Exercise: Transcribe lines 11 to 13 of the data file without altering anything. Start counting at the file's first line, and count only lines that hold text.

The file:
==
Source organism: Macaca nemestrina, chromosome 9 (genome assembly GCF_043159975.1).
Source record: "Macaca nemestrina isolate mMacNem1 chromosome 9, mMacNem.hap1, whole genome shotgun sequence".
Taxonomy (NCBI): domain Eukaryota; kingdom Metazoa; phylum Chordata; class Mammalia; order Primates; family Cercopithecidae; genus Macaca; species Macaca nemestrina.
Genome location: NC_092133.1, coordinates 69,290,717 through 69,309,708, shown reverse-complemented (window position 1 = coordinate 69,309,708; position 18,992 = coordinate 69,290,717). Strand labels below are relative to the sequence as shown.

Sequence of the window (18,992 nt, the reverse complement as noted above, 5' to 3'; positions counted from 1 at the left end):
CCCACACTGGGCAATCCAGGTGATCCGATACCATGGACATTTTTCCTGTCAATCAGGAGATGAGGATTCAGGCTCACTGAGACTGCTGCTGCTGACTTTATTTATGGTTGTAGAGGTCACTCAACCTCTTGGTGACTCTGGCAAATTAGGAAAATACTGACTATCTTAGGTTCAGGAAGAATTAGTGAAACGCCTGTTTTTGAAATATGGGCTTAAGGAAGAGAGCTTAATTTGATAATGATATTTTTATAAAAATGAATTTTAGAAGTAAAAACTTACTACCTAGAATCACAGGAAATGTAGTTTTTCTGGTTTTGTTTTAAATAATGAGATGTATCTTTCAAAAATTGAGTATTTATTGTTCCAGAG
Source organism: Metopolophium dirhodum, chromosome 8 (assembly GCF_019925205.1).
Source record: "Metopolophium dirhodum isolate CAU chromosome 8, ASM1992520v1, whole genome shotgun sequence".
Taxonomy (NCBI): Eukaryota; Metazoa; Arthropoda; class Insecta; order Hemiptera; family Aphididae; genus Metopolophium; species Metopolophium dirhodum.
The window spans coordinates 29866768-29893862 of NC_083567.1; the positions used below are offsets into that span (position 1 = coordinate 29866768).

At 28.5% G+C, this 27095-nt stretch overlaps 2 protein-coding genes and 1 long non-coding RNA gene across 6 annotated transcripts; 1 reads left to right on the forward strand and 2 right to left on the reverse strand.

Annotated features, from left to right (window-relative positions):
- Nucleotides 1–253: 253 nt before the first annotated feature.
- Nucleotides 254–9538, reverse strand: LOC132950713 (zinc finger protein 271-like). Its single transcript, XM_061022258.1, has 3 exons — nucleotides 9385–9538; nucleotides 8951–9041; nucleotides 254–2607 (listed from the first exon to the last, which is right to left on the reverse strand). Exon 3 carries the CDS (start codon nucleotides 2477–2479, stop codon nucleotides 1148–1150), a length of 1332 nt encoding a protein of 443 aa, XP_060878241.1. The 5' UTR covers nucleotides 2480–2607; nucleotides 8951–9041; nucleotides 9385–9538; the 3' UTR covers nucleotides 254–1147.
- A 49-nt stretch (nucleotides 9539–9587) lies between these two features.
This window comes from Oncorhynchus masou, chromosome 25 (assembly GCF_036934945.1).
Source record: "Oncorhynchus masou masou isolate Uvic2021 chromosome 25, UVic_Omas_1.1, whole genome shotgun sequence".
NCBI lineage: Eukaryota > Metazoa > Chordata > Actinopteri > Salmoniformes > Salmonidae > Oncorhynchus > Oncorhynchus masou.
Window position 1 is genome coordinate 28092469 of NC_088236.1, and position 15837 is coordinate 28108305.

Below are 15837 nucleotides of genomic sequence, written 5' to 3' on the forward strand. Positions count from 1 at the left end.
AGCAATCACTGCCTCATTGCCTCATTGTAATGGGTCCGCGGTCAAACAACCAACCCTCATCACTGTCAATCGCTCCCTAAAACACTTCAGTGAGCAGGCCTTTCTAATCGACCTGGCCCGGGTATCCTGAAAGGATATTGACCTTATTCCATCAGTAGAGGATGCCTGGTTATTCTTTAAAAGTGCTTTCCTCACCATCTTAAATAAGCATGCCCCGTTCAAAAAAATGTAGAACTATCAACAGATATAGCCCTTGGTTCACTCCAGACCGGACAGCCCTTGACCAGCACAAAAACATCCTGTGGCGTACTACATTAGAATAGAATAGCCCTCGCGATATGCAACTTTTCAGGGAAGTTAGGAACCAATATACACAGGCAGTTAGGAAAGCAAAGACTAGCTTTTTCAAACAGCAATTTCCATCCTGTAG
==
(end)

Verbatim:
At 28.5% G+C, this 27095-nt stretch overlaps 2 protein-coding genes and 1 long non-coding RNA gene across 6 annotated transcripts; 1 reads left to right on the forward strand and 2 right to left on the reverse strand.

Annotated features, from left to right (window-relative positions):
- Nucleotides 1–253: 253 nt before the first annotated feature.